Orange Pushes Startup
Today’s financially undisclosed deal sees the San Ramon, California-based startup score its first ever customer announcement, beating off more established PTT equipment rivals Nokia Corp. (NYSE: NOK), LM Ericsson (Nasdaq: ERICY), and Motorola Inc. (NYSE: MOT).
Kodiak’s rival startup fastmobile Inc. has also been dropped, despite an earlier trial announcement for PTT services with Orange UK (London: OGE).
With approximately 80 employees and a $10.5 million backing from VC partners Kleiner Perkins Caufield & Byers and Redpoint Ventures, Kodiak claims today’s win marks the start of a prolonged assault on the PTT market.
“We only came out of stealth mode last November, but we also have a CDMA customer in the States who we haven’t been able to announce yet,” CEO Craig Farrill tells Unstrung. “We have PTT trials in 20 carriers worldwide.”
Analysts meanwhile are surprised by today's large-scale deal. “Given that it is Kodiak’s first win, it is a slightly surprising choice,” comments Ovum Ltd.’s principal analyst Jeremy Green.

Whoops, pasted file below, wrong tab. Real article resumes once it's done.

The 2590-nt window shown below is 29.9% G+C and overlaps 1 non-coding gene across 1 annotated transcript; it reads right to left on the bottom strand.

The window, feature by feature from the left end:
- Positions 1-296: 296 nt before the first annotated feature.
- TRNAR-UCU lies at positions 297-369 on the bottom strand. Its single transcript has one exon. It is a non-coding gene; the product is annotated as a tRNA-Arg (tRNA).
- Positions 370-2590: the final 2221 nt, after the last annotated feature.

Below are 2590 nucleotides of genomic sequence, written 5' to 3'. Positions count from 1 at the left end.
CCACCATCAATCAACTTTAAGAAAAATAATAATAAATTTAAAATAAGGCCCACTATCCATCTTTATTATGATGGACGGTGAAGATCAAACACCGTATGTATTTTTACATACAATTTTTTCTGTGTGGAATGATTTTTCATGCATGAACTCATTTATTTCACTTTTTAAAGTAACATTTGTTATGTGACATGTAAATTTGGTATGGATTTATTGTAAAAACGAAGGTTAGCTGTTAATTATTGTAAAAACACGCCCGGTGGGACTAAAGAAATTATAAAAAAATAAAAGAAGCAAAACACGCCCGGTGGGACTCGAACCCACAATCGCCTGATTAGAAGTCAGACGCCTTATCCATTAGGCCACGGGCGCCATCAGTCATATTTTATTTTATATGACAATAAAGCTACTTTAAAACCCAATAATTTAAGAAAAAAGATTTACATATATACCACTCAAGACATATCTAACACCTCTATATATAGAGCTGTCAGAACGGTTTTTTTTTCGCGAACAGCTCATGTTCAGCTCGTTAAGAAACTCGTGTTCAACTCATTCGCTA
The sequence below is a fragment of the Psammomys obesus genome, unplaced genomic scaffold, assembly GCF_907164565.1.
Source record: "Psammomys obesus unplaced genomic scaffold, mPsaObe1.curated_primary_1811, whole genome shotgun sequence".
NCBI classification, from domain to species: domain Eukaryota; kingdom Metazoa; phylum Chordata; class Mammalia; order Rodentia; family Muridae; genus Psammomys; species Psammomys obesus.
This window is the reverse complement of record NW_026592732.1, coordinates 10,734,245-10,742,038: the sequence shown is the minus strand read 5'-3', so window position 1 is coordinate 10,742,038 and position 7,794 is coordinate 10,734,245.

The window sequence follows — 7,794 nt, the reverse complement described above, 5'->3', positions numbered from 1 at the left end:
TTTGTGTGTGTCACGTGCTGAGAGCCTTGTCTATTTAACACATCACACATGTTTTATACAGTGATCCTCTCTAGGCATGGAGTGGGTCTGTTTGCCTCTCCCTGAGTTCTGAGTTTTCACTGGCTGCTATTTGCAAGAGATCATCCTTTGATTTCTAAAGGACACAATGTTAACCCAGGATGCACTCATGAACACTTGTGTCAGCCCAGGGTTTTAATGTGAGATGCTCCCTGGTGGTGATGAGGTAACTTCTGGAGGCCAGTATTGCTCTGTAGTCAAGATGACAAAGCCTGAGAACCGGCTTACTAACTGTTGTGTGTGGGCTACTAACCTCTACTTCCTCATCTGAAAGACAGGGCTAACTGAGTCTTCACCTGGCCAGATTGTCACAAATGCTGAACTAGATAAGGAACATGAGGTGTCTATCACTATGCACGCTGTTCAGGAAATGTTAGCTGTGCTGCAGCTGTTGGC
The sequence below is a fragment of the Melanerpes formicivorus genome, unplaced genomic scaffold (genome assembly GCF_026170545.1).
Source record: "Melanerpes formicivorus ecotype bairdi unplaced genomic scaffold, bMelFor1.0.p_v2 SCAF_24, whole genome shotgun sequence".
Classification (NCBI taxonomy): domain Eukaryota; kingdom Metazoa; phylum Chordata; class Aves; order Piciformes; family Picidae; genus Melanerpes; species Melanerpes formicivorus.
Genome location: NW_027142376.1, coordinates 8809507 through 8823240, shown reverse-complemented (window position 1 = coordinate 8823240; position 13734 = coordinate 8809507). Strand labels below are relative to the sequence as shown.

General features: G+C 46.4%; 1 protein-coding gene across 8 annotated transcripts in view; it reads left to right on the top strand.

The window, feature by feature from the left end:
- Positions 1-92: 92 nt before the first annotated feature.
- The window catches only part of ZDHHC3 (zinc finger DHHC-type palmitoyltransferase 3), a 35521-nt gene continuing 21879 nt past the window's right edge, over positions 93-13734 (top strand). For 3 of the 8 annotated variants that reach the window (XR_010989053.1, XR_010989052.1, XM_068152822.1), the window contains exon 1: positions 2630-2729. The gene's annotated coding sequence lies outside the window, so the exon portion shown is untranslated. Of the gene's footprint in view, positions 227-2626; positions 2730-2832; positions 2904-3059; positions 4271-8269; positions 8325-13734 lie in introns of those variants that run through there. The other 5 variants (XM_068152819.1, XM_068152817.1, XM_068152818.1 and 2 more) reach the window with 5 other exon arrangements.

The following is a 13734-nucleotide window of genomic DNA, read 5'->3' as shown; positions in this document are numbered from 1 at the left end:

Dubbed Talk Now, the Orange service will be the first commercial European launch of a PTT service (see PTT: The New SMS? and Europe Catches PTT Bug). PTT allows people to use their phones as walkie-talkies, merely pushing a button to talk to another user or group of users.
PTT has already experienced significant success in the U.S., with Nextel Communications Inc. (Nasdaq: NXTL) claiming to generate around 20 percent of its revenue from the technology. Last August Verizon Wireless launched a similar offering (see Verizon Pushes-to-Talk, Finally ).
Orange expects to launch its service in the U.K. and France in the second quarter this year, before moving to Belgium, the Netherlands, Denmark, and the crucial Slovakian market in the third quarter; it looks to roll out in another four countries by the end of the year. The carrier is attempting to get one million PTT subscribers twelve months after rollout, a realistic figure, according to industry watchers.
“It is certainly achievable in light of the company’s 47 million customer base,” believes IDC senior analyst Paolo Pescatore. “The question is, will it work in Europe -- a market where we use voice, SMS, and email so much?”
“PTT can be described as a bit of a toy,” notes Ovum’s Green. “There is a lot of enthusiasm from vendors, but it will be interesting to see whether it does take off.”
Naturally, Kodiak’s Farrill plays down fears over user demand, as carriers attempt to wow consumers with the latest next-generation data services. “We want to bring back the renaissance of voice,” he states. “It still has so much potential. We want to re-energize it.”
— Justin Springham, Senior Editor, Europe, Unstrung